Poor man's UI Composition

I've consistently pushed for simplicity on the Prism project. This was evident when we worked on our first feature: UI composition (View from one module is composed of view(s) from other module(s)). In CAB, we developed Workspaces to provide this functionality. However WPF provided its own containment model. Being able to add arbitrary content to UI elements is core to WPF. Before we develop an elaborate solution for gluing cross module UI elements together, it was important to see what WPF provided out of the box.

As I mentioned in a previous post, modules can share services instances using a service locator. If we generalize this a bit, we can use the service locator to share other things such as views, models, and presenters/presentation models. Take a look at the StockTraderRI. The Market module provides implementations of ITrendLinePresenter and ITrendLineView. The Position module has a PositionSummaryView and corresponding PositionSummaryPresentationModel. The PositionSummaryView is composed of several elements, one being a trend line chart view. The trick here is that the Position module doesn't have an implementation of ITrendLineView, instead it relies on the Market module to provide this functionality.


 protected void RegisterViewsAndServices()
    _container.RegisterType<IMarketHistoryService, MarketHistoryService>();
    _container.RegisterType<IMarketFeedService, MarketFeedService>(new ContainerControlledLifetimeManager());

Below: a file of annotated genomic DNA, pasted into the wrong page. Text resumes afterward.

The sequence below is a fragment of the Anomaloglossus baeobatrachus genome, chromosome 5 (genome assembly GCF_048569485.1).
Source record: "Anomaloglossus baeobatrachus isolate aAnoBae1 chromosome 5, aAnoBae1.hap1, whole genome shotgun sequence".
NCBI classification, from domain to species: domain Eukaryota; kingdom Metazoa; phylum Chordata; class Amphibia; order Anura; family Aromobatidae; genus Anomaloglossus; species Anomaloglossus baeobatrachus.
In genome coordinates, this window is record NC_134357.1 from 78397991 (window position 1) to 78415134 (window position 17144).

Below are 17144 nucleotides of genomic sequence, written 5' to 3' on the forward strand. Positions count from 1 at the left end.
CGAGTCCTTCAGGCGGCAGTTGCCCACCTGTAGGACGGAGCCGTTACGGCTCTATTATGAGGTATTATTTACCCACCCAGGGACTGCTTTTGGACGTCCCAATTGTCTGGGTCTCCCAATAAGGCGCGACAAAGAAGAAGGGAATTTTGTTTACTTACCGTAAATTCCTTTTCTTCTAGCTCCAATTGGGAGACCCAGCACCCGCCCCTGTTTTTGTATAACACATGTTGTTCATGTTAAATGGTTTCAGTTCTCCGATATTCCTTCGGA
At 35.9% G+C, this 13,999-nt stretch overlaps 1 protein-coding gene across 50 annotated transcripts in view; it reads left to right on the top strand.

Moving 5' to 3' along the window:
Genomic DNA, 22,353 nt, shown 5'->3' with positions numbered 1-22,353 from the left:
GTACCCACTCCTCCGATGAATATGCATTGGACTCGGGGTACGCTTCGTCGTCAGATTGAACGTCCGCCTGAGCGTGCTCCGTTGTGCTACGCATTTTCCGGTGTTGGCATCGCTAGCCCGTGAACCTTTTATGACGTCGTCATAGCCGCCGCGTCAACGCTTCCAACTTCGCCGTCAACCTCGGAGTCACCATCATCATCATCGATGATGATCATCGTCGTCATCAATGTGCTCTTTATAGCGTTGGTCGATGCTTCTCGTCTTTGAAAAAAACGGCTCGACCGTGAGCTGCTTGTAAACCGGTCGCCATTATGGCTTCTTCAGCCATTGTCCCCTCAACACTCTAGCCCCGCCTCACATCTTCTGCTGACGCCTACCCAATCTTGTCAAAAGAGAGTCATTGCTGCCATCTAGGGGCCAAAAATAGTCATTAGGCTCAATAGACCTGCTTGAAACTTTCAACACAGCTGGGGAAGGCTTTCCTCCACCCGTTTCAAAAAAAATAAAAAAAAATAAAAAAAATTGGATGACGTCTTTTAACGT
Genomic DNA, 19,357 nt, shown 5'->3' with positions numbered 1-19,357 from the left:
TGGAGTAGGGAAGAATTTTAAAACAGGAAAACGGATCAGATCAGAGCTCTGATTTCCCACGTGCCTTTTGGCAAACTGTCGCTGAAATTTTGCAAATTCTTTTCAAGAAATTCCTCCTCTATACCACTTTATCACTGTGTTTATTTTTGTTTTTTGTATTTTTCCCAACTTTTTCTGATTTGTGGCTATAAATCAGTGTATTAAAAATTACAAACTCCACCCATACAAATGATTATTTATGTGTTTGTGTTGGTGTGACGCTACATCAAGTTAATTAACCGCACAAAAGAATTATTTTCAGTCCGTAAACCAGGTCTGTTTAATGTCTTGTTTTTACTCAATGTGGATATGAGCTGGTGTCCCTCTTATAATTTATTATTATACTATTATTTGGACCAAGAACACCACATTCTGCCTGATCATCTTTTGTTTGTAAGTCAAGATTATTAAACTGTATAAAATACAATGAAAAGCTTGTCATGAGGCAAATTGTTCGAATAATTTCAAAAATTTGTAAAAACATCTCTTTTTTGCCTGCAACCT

_container.RegisterType<ITrendLineView, TrendLineView>();
    _container.RegisterType<ITrendLinePresenter, TrendLinePresenter>();

This does add a dependency. The module that provides ITrendLinePresenter and ITrendLineView (MarketModule) needs to be loaded prior to the consumer (PositionModule). This does not mean that the PositionModule depends on the MarketModule specifically, but that the PositionModule depends on module(s) that provide implementations of dependent services/views/etc. The PositionSummaryPresentationModel consumes the TrendLinePresenter through constructor injection. All of the constructor parameters are treated as dependencies by the dependency injection container and are resolved by the container and then passed into the constructor.

 public PositionSummaryPresentationModel(IPositionSummaryView view, IAccountPositionService accountPositionService
                                , IMarketFeedService marketFeedSvc
                                , IMarketHistoryService marketHistorySvc
                                , ITrendLinePresenter trendLinePresenter
                                , IOrdersController ordersController
                                , IEventAggregator eventAggregator)
        View = view;
        View.Model = this;
        _trendLinePresenter = trendLinePresenter;

        //Initially show the FAKEINDEX

The PositionSummaryPresentationModel's constructor takes an IPositionSummaryView, sets itself into the Model property of the view, and then sets the trendLinePresenter's view into the IPositionSummaryView. The PositionSummaryPresentationModel can then call methods on the trendLinePresenter such as providing its initial state.

Basically what you have here is 1) basic cross module communication and 2) a module composing its view by consuming views/presenters/presentation models from other modules. This is often referred to as "Pull" composition, where resources are being pulled and aggregated together. The "composer" uses the service locater to discover resources and then assembles them together into a reasonable UI. This method does not rely on anything other than WPF's built in composition model and a service locater. Later, I'll talk about how we support a "Push" style composition with Regions.